They amount to several million euros. In recent days, the financial authorities have sent several fines salty to companies that do not comply with European and national standards. On Wednesday 4 January, the French National Commission for Information Technology and Liberties (CNIL) thus imposed an 8 million euro fine on Apple for violating the rules on the protection of personal data (GDPR) and a 5 million euro fine for video-sharing application, Tiktok, to not allow users of its website to simply reject cookies, as announced on January 12 by the French personal data policeman. Shortly before, on December 23, he had indicated that he had sanctioned a Microsoft record well. The latter had to pay 60 million euros for not having simplified the possibility for users of the Bing search engine to refuse “cookies” sufficiently. On December 30, it was the Autorité des marchés financiers (AMF) that imposed a record fine of 75 million euros to the management company H2O AM to ” several violations of their professional duties “.
These sanctions are not the exclusive prerogative of French institutions. November 28 is the Data Protection Commission (DPC), the Irish regulator on behalf of the European Union, which fined Meta, parent of Facebook, asking it to pay 265 million euros for not having sufficiently protected the data of its users.
But then, where does the money for these heavy penalties go?
Fines by French regulators
With regard to fines issued by French regulatory and company supervision institutions, the money collected by them is sent to the state coffers. Thereby ” the institution concerned is sent a payment voucher (as a fine) which pays the fine directly to the Ministry of Economy and Finance “, explains the CNIL. The same applies to the sanctions imposed by the regulatory and prudential control Authority and for those of the Competition and Market Guarantor Authority. One nuance, however, is brought by financial organizations. Indeed, the Autorité des marchés financiers specifies that ” the monetary and financial code provides that the penalties imposed in particular on management companies and their managers are paid to the guarantee fund to which the management company is affiliated or, failing that, to the Treasury “.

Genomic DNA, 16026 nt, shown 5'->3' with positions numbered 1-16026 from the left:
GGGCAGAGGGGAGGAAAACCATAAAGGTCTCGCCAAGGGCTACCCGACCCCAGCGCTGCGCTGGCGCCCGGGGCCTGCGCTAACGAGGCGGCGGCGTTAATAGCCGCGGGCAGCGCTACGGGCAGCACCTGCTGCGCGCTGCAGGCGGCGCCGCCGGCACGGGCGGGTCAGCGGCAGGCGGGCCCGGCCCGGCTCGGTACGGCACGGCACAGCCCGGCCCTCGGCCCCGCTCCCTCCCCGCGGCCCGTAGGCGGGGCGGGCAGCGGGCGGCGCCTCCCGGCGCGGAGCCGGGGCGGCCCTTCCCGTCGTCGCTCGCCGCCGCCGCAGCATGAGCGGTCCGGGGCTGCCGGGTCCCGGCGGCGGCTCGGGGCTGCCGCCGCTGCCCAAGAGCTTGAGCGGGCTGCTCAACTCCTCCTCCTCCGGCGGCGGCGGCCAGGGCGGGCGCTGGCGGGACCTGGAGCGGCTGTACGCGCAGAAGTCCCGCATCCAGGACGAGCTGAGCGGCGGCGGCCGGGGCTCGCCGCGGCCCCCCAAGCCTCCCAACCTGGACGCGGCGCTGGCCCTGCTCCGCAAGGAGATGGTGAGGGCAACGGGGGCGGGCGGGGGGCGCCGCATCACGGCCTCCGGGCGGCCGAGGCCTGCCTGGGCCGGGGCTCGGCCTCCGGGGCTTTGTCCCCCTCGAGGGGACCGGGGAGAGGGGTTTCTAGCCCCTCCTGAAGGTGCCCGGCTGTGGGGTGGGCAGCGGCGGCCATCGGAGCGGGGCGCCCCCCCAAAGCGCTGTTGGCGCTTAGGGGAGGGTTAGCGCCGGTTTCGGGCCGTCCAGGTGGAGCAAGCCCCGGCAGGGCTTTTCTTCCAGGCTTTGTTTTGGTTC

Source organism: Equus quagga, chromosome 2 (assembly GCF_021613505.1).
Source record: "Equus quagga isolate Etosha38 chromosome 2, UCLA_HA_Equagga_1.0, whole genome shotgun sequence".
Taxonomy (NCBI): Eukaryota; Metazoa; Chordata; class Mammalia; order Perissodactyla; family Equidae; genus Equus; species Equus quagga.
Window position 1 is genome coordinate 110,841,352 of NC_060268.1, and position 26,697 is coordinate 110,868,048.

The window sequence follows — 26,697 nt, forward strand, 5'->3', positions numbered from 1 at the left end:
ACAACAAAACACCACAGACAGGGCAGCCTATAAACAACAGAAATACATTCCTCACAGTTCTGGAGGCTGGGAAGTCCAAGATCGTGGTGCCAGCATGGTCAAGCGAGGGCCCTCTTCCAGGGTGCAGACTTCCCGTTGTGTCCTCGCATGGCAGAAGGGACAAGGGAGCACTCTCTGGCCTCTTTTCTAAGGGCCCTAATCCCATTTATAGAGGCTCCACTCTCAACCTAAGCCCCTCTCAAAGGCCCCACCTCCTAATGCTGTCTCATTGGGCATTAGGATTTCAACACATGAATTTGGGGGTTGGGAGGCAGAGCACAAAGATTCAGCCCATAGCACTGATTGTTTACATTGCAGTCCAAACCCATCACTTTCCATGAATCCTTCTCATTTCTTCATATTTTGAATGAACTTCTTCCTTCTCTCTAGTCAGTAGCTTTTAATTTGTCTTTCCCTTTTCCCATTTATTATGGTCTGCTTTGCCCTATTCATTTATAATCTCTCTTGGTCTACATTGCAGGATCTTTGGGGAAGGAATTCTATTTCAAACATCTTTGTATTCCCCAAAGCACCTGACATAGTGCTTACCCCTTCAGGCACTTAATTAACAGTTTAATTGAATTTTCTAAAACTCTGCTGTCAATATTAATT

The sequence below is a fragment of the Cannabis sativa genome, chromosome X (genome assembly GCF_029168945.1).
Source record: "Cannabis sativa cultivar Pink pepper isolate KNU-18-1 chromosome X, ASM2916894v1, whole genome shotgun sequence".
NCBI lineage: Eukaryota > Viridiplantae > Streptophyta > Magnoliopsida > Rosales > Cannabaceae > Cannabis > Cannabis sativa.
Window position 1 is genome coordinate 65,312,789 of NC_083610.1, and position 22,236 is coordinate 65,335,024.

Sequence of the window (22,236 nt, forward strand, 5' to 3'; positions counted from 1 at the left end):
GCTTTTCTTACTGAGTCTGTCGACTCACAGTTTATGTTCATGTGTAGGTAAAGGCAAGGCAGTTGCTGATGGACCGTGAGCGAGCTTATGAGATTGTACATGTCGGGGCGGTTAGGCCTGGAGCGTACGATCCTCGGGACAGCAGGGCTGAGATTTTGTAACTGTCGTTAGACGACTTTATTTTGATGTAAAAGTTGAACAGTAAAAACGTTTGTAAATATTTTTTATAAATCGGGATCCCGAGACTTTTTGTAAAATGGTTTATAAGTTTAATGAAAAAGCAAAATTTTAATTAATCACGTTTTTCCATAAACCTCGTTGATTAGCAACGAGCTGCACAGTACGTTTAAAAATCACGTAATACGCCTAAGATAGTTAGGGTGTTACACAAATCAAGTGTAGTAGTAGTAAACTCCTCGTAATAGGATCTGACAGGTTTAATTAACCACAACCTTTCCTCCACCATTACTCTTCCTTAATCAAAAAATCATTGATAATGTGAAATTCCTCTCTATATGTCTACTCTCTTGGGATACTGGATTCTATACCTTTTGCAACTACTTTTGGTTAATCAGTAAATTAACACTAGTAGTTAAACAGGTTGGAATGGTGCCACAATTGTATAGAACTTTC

The money from these fines paid by companies that break French rules is then received by Bercy. Thus, in 2021, the Ministry of Economy and Finance received 196 million euros in 2021 from the regulators. In comparison, it is 3.5 times less than the money raised thanks to road radars, estimated at 655 million in 2021 by the Court of Auditors.
These sums are then charged to the budget for the current year, as “product of the fines pronounced by the other independent administrative authorities”. This mechanism allows it that regulatory institutions have no interest in issuing sanctions, explains Thierry Philipponnat, chief economist of the NGO Finance Watch. VERSUSto avoid conflict of interest. TO the opposite in the United States is not the same principle. Sanctions are awarded to projects or institutions. There’s a bounty-hunting side to the American system that we don’t have at all in France and that’s not healthy “.
The sanctioning system at European level
France and, in general, the States, are not the only ones to impose sanctions. The European Commission is also called upon to issue similar sanctions that of 4.1 billion euros addressed to Google for failing to meet the competition with its Android operating system in 2018. In 2021, the Commission raised €2.1 billion. This sum was sent directly to the general budget of the European Union. This budget, co-managed by the Commission and the European Parliament, was notably used to finance the ‘Next generation EU’ recovery plan, which allowed member states to distribute €750 billion of EU aid. But it also finances scientific research work or construction projects such as funding the sand removal works at Mont-Saint-Michel between 2005 and 2015.
The European Central Bank, for its part, can also impose fines on big banks that violate European Union law. On 16 December 2022, the ECB fined Spanish bank Abanca €3.14 million for failing to report a cyber-attack. In total, the “administrative fines” imposed by the guardian of the euro amount to one million euros in 2021.” We keep part of these collected fines in reserve and donate part of them to national central banks, such as the Banque de France. They themselves are then induced to return part of these sums to the public treasury. “, explains the institution.